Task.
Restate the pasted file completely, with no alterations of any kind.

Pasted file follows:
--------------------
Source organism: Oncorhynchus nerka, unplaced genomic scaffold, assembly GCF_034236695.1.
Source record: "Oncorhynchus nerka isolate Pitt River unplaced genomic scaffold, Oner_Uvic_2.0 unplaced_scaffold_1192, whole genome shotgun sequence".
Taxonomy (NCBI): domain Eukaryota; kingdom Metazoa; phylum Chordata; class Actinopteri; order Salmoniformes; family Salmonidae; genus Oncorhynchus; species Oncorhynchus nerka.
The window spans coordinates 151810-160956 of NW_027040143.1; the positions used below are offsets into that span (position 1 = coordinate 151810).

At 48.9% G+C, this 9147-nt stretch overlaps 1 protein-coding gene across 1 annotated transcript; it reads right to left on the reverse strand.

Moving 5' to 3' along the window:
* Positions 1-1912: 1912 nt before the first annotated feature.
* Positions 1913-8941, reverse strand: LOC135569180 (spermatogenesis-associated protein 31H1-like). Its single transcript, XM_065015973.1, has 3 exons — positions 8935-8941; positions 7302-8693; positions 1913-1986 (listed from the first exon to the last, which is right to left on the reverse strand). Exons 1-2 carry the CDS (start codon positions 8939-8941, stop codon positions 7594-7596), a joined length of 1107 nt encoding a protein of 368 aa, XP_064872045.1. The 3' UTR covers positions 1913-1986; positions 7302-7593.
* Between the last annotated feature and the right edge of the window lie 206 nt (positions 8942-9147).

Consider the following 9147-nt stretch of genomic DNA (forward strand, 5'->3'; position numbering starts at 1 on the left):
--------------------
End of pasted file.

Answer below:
Source organism: Oncorhynchus nerka, unplaced genomic scaffold, assembly GCF_034236695.1.
Source record: "Oncorhynchus nerka isolate Pitt River unplaced genomic scaffold, Oner_Uvic_2.0 unplaced_scaffold_1192, whole genome shotgun sequence".
Taxonomy (NCBI): domain Eukaryota; kingdom Metazoa; phylum Chordata; class Actinopteri; order Salmoniformes; family Salmonidae; genus Oncorhynchus; species Oncorhynchus nerka.
The window spans coordinates 151810-160956 of NW_027040143.1; the positions used below are offsets into that span (position 1 = coordinate 151810).

At 48.9% G+C, this 9147-nt stretch overlaps 1 protein-coding gene across 1 annotated transcript; it reads right to left on the reverse strand.

Moving 5' to 3' along the window:
* Positions 1-1912: 1912 nt before the first annotated feature.
* Positions 1913-8941, reverse strand: LOC135569180 (spermatogenesis-associated protein 31H1-like). Its single transcript, XM_065015973.1, has 3 exons — positions 8935-8941; positions 7302-8693; positions 1913-1986 (listed from the first exon to the last, which is right to left on the reverse strand). Exons 1-2 carry the CDS (start codon positions 8939-8941, stop codon positions 7594-7596), a joined length of 1107 nt encoding a protein of 368 aa, XP_064872045.1. The 3' UTR covers positions 1913-1986; positions 7302-7593.
* Between the last annotated feature and the right edge of the window lie 206 nt (positions 8942-9147).

Consider the following 9147-nt stretch of genomic DNA (forward strand, 5'->3'; position numbering starts at 1 on the left):